So what is Kotlin?
Kotlin is a modern programming language that runs on the JVM. (In layman terms, it compiles into the same kind of file that Java does.) The benefits of this are that it is entirely cross-platform compatible. If a computer can run Java (through the JRE), it can also run Kotlin. The other benefit is that it was not designed in 1995, therefore does not require layers upon layers of bootstrapping code.
Another plus is that Kotlin can work directly with Java files. You can import Java classes from Kotlin, and import Kotlin files from Java. They both work, and it translates pretty well!
Ok, that was a lot of talking. How about I show you an example to compare the two language?
Take a look at that! Files aren't required on being a class, there's an actual function keyword, the arguments parameter isn't required, and not more System.out.println!
There's a lot more examples, but I highly recommend you check out Kotlin's website for those.
Using Kotlin with FTC
I've gone over the main features of Kotlin, but I haven't shown any examples of it being used to program an actual robot. I have two examples.
If you've worked with advanced autonomous and motion planning, most likely you've heard of Road Runner. If you take a look at the code, it is written entirely in Kotlin! This is a cool example, but it doesn't actually show any tele-ops or autonomous programs. For this, I bring in BotsBurgh's own 2022-23 repository. After #4 merged, the code is fully in Kotlin. You can take a look at TeleOpMain.kt for an example.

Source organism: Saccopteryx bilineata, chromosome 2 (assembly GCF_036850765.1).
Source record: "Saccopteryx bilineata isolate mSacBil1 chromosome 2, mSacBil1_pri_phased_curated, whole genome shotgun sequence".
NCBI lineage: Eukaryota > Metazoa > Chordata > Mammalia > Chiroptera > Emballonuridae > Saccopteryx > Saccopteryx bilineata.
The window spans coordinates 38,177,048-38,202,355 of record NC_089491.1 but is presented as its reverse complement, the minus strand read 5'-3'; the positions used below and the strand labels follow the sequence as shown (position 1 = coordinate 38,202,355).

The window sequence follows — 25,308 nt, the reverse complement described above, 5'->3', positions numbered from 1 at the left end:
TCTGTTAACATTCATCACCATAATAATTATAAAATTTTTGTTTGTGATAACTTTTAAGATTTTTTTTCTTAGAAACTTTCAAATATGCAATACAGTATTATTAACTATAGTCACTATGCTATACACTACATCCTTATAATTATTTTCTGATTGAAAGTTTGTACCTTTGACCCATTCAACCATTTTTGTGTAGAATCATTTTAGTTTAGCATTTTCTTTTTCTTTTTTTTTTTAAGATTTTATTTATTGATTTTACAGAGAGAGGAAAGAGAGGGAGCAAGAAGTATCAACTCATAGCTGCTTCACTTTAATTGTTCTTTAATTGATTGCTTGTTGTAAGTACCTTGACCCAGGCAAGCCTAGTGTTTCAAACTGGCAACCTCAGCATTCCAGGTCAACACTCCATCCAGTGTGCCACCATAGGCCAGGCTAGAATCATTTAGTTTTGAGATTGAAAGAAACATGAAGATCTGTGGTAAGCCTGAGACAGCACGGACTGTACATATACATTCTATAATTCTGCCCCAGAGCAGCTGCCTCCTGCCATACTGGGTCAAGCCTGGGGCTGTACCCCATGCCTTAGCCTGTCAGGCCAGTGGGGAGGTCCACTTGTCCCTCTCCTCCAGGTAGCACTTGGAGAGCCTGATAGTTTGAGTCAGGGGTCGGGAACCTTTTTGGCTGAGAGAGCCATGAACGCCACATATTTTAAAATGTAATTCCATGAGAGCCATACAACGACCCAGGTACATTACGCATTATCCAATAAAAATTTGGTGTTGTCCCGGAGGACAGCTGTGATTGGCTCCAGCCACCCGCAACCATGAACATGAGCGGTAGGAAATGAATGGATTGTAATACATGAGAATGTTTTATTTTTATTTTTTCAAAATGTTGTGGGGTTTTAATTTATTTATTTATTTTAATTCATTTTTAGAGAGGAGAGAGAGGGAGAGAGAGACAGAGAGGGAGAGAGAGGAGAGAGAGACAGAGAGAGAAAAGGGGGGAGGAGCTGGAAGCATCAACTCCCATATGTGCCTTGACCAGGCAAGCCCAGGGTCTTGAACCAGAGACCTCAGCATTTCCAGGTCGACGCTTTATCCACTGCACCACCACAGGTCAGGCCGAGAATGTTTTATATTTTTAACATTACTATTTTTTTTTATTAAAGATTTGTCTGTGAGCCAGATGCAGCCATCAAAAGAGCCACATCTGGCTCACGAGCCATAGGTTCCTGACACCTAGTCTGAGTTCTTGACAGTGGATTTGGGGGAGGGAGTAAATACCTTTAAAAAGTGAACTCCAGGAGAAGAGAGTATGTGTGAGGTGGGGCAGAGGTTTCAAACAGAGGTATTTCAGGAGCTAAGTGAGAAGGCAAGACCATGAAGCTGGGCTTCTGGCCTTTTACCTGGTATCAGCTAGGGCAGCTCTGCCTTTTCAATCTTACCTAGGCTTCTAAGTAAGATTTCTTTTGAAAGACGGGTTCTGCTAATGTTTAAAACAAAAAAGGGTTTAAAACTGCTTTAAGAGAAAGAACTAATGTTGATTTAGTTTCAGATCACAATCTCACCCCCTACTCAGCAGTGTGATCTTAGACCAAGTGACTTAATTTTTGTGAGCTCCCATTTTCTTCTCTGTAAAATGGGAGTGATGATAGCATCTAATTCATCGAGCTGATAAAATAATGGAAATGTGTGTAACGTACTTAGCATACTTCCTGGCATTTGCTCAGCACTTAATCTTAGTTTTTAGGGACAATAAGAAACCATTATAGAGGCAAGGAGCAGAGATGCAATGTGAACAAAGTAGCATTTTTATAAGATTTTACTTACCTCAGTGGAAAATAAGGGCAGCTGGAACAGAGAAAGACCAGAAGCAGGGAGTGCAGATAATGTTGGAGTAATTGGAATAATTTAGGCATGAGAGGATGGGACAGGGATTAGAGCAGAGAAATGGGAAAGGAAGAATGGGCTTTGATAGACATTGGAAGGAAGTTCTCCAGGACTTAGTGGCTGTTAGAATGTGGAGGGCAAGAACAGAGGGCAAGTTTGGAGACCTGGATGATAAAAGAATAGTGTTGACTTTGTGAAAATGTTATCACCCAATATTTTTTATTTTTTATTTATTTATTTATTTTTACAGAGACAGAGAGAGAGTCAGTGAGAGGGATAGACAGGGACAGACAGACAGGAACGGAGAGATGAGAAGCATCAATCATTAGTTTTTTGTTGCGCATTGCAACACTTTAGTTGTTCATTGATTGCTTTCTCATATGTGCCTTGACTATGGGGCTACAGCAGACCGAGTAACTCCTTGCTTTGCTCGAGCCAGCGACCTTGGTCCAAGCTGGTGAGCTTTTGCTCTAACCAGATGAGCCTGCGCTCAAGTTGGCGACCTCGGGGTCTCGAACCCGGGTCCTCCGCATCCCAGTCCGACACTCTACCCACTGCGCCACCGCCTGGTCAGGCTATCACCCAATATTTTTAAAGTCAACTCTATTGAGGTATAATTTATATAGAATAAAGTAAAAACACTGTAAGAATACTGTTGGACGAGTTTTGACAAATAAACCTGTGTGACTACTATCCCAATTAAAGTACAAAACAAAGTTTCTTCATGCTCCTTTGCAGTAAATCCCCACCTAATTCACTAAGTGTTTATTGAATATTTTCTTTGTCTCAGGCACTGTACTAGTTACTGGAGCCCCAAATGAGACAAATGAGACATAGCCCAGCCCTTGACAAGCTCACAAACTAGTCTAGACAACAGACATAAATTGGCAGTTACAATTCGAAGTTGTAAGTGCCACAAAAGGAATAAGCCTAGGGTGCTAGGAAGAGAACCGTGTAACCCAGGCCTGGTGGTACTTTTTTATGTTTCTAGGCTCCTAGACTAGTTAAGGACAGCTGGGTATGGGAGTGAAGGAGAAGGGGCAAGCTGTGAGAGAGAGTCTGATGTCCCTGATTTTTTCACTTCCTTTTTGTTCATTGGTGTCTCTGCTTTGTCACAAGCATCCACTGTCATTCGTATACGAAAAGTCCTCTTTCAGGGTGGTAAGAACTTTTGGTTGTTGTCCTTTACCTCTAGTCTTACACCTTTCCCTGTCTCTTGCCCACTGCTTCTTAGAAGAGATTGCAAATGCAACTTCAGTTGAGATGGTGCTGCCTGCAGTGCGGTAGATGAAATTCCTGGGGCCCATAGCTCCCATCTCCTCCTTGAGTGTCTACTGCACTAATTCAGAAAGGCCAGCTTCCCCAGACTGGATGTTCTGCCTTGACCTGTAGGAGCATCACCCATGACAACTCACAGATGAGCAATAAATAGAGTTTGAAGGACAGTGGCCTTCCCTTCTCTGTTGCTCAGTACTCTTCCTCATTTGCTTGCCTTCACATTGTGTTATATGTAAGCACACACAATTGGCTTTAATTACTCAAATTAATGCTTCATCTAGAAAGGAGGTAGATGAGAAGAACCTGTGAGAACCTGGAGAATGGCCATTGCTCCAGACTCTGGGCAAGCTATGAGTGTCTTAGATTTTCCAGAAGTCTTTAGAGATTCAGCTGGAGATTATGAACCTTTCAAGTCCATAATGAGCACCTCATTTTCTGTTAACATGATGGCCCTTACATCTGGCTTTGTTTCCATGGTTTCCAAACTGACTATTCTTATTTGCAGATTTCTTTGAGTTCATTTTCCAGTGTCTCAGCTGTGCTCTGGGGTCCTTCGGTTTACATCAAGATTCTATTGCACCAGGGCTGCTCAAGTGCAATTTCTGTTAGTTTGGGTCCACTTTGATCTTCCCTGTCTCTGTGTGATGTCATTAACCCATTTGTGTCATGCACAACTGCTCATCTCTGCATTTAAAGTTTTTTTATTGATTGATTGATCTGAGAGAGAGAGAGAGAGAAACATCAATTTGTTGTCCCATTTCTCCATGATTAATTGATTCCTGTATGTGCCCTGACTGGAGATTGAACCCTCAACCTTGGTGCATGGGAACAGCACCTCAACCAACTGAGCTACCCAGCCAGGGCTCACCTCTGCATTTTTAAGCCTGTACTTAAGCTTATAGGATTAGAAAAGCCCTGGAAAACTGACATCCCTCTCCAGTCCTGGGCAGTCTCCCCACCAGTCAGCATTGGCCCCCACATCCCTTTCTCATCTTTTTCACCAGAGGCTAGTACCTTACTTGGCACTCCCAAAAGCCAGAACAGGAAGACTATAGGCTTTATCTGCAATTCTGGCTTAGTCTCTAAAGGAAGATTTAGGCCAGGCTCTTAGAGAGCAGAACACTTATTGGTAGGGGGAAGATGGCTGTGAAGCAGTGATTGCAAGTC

Maybe a library and an unfinished program aren't that convincing, but all that I ask is that you try it. Kotlin is fun to work with, and is a lot less typing than Java.
Converting to Kotlin
For converting a Java program to Kotlin, I recommend you read this article from Jetbrains. It recommends a Jetbrains IDE specific solution, but you can alternatively add the Kotlin plugin to Gradle manually.
Jetbrains IDEs (and Android Studio) have a really cool feature called J2K. It allows you to automatically convert any Java file to Kotlin (most of the time). This is handy if you have existing APIs that you want to migrate over.
You can also convert files manually, which is what I did. I don't know which strategy is faster (probably J2K), but they're both options.
I hope this article helps FTC teams that are tired with a lot of bootstrap and confusing legacy features. Currently I am happy with the changes, and I think I will continue to be throughout the season.
If you are a high-schooler at USC interested in FTC and want to join a team, you can check out our enroll page. Alternatively if you are an adult and want to support the robotics initiative, you can donate or volunteer.
Thanks for reading!